Arise, Vallejo

Arise, Vallejo

Vallejos tumbled and broke:

All uproarious, none still --

The father sipped sour wine

From between floating quarters;

The mother girded day sweat

Around her waist, and bit sidewalks;

The son believed in the crunch

Of bird bone under molars,

And the sacred power of divots,

And evangelized.

Rose, the youngest, took her eyebrows

For enemies, and plucked them until

Raw skin punched her smiles.

A gilt spindle of blunt rain

Wove bits of seaweed.

Flung to the wind, wild hair.

Purple wine in coin bowls

Bled through quarters,

Crusted around nickel edges,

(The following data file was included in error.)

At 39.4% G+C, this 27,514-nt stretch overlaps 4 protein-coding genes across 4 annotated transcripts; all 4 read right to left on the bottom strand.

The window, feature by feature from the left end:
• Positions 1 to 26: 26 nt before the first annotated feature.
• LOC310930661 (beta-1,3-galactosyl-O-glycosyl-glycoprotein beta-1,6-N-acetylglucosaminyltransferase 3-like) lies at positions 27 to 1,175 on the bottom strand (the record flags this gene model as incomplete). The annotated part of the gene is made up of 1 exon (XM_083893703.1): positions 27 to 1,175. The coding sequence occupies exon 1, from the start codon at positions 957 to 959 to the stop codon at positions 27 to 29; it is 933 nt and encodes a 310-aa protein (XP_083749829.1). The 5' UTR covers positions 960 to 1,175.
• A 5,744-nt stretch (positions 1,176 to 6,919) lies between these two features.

Before knowing what was what, Rose

Stood in the center of a rye field,

Unable to frown.

A silo erect and proclamatory, stood

Close by.

A globe of brushy rye awns

Aspirated, as the moon rose,

And washy noises crept forward and back.

Seaweeds phosphoresced between yellow,

Unless it were the tidy glow of looking

That made them burn.

Rose’s wild hair,

Cut short with nickel-edges,  

Flung at the wind,

Dissolved into a black powder,

And was eaten as bread

By a thousand Saskatchewanian farmers.

Rose ran, with each shoefall cultivating

An understanding that one does not run

Toward the promise of an ending,

But from the horror of a birth.